Neighbors Working Together for Impact
by Alexis Christensen, Community Organizer, Waco Community Development Corporation
Saturday morning a group of Sanger Heights’ and Brook Oaks’ residents went round robin to share what drew them to the meeting. Smiles and nods of understanding could be seen around the circle. Concern for their beloved communities brought unfamiliar people together to work for change.
The Vacant Property Task Force meeting had begun. For Kent McKeever, Director of Mission Waco Legal Services, finding solutions is what drew him in: “I wanted to start finding ways to serve the broader community with the legal tools that I have and our program provides, thinking outside the box in a way that is collaborative, innovative, community-driven, and with the goal of solving larger-scale community-wide problems. The task force seemed like a great place to try and cut my teeth in this way.”
Finding community-driven tools for impacting our neighborhood is just what we were doing. Seven months ago, my Waco Community Development colleague, Gabriela Gatlin, and I heard murmurings from community members wanting to address vacant structures in our area. Simultaneously, the number of fires in vacant homes in our neighborhood was increasing. The task force knew this was something they could address. In the early months, we educated ourselves on the processes of the City of Waco, meeting with representatives from Code Enforcement, Zoning & Planning, Housing and Community Development, Fire Department and the City Attorney’s office. In these meetings we realized everyday residents really could impact their neighborhoods.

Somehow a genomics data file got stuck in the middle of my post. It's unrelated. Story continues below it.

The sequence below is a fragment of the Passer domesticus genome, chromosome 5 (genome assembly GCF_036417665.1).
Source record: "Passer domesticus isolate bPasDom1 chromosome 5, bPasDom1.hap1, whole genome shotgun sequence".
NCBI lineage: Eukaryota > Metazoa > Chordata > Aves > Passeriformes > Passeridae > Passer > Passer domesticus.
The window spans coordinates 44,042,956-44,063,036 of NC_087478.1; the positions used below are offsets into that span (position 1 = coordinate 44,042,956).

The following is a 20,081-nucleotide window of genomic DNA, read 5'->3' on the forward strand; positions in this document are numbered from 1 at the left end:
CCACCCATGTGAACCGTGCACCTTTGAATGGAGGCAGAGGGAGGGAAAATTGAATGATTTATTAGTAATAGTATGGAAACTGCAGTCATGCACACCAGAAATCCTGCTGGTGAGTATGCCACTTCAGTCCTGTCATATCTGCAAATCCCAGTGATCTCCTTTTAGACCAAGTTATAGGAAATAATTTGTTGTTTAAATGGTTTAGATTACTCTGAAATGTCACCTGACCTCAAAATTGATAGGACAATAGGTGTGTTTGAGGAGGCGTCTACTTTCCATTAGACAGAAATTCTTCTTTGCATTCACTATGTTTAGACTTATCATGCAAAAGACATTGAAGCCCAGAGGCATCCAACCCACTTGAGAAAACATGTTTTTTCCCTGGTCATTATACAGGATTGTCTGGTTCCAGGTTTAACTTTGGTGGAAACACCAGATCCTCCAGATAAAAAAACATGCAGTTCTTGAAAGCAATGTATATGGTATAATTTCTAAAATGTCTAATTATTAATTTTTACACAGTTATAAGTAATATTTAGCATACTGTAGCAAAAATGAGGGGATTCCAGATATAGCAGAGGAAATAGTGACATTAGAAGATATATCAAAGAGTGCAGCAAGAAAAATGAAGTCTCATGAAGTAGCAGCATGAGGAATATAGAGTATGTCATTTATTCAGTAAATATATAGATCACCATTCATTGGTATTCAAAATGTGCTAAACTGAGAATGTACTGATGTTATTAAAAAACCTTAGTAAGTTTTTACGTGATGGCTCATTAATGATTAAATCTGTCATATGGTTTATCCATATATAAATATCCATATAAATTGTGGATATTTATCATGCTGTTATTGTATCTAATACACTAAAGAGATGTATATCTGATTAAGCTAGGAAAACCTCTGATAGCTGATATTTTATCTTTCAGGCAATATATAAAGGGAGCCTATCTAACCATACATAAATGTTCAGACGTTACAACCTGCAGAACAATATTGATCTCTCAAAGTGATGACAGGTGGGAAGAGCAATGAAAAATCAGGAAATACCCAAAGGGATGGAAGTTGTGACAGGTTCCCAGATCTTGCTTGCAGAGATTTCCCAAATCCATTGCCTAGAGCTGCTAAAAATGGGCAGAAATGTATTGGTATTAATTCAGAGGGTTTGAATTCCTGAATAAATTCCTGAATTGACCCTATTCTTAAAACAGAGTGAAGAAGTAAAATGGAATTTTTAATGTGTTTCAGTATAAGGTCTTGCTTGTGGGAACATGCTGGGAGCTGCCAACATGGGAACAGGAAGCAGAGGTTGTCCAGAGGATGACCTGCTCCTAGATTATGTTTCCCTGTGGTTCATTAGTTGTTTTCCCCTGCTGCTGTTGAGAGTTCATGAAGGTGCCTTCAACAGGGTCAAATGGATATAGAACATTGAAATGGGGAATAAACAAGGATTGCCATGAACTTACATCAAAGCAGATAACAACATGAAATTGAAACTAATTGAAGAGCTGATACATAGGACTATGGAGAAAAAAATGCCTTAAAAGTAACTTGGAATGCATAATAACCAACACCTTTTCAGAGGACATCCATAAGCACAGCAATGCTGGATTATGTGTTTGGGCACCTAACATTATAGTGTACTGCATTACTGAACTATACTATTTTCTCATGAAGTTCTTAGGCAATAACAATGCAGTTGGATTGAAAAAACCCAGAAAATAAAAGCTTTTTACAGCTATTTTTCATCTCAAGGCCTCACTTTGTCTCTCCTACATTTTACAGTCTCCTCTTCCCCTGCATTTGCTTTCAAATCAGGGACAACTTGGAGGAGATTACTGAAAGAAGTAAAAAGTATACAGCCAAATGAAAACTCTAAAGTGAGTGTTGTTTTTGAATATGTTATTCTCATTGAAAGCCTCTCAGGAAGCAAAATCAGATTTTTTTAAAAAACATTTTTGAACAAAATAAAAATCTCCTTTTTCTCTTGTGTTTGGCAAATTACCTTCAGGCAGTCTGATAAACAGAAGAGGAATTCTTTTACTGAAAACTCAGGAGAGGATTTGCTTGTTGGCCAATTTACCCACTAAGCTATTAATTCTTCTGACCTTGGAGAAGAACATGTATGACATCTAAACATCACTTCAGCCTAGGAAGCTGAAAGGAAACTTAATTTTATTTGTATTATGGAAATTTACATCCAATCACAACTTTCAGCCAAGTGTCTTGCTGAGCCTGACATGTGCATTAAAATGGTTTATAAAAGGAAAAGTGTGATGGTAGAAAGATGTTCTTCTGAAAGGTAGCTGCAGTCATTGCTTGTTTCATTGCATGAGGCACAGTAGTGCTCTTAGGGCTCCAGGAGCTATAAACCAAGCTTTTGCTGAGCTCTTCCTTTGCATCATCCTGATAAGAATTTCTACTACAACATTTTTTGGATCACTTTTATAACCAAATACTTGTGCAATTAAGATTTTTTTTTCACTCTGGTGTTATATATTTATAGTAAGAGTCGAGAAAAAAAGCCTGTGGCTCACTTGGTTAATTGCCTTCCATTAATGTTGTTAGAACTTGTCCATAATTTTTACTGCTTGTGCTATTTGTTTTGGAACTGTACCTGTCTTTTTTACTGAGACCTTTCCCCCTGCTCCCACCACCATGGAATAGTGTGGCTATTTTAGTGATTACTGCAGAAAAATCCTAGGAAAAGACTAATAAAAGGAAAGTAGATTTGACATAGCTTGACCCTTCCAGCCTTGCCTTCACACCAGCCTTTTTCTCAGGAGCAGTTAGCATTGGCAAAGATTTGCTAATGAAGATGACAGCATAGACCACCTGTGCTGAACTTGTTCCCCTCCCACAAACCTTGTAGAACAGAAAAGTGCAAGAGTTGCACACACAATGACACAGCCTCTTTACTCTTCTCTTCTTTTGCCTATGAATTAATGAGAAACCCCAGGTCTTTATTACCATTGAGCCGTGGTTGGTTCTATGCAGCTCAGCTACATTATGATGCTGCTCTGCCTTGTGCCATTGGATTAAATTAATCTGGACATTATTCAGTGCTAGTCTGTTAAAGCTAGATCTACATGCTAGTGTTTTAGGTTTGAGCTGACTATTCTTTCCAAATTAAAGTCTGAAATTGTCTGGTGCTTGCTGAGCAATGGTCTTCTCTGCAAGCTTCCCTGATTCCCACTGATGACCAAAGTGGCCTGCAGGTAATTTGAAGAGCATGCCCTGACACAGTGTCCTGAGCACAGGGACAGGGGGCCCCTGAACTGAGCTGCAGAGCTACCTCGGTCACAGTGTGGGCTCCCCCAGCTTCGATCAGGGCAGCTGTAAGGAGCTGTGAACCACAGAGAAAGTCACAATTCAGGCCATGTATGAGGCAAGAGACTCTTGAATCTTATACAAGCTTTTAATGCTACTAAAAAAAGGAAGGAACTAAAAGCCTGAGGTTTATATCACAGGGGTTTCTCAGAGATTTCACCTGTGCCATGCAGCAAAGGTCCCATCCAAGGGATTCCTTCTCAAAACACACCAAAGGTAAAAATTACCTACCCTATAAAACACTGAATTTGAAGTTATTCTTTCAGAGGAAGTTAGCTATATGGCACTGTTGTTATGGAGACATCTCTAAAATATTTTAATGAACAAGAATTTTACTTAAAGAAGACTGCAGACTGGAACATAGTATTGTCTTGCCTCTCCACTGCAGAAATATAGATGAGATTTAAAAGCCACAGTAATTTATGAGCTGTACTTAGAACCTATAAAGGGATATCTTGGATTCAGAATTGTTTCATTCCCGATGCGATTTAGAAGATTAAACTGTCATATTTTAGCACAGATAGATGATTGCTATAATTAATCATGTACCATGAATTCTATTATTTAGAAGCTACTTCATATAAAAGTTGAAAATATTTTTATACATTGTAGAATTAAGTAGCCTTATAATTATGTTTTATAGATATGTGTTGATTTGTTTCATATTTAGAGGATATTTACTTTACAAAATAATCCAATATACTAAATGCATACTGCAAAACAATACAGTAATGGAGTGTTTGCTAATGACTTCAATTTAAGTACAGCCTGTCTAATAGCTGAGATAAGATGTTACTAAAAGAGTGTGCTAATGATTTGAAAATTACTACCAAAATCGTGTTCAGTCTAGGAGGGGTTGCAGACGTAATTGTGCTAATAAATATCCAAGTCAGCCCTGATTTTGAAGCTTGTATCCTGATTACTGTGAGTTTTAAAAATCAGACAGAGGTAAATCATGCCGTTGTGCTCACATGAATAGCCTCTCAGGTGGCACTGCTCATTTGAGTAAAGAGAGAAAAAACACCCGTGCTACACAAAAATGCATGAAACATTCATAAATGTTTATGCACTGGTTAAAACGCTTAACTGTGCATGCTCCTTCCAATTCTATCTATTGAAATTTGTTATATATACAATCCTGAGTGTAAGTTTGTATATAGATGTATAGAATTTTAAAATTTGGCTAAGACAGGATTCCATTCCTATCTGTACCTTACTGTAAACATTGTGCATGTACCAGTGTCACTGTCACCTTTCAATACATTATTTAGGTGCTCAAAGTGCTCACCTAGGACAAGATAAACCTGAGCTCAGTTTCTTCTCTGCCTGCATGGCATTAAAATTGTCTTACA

We wanted to share all that we had learned with our neighbors. Utilizing a community organizing tool called house meetings, task force members invited people from their circle of family, friends, co-workers, and neighbors to discover common interests and concerns. The task force has hosted two house meetings thus far, educating people about the processes of the City of Waco to address issues like the timeline for burned home demolition and learning about shared interests. All of this knowledge helps neighbors understand their role in addressing vacant structures. Many task force members shared they felt empowered to go out and participate in the process of addressing vacant structures. Currently the task force is operating in two subcommittees to accomplish our goals: Data Collection and Engaging Neighbors. We are working for long-term, sustainable change in our neighborhood.
If you’re interested in joining the good work of the Vacant Property Task Force, please contact the Waco Community Development office at 254-235-7358!
This week’s Act Locally Waco blog post was written by Alexis Christenson. if first appeared as an article in the Waco Community Development Corporation (Waco CDC) newsletter. If you are interested in writing for the Act Locally Waco blog, please email email@example.com.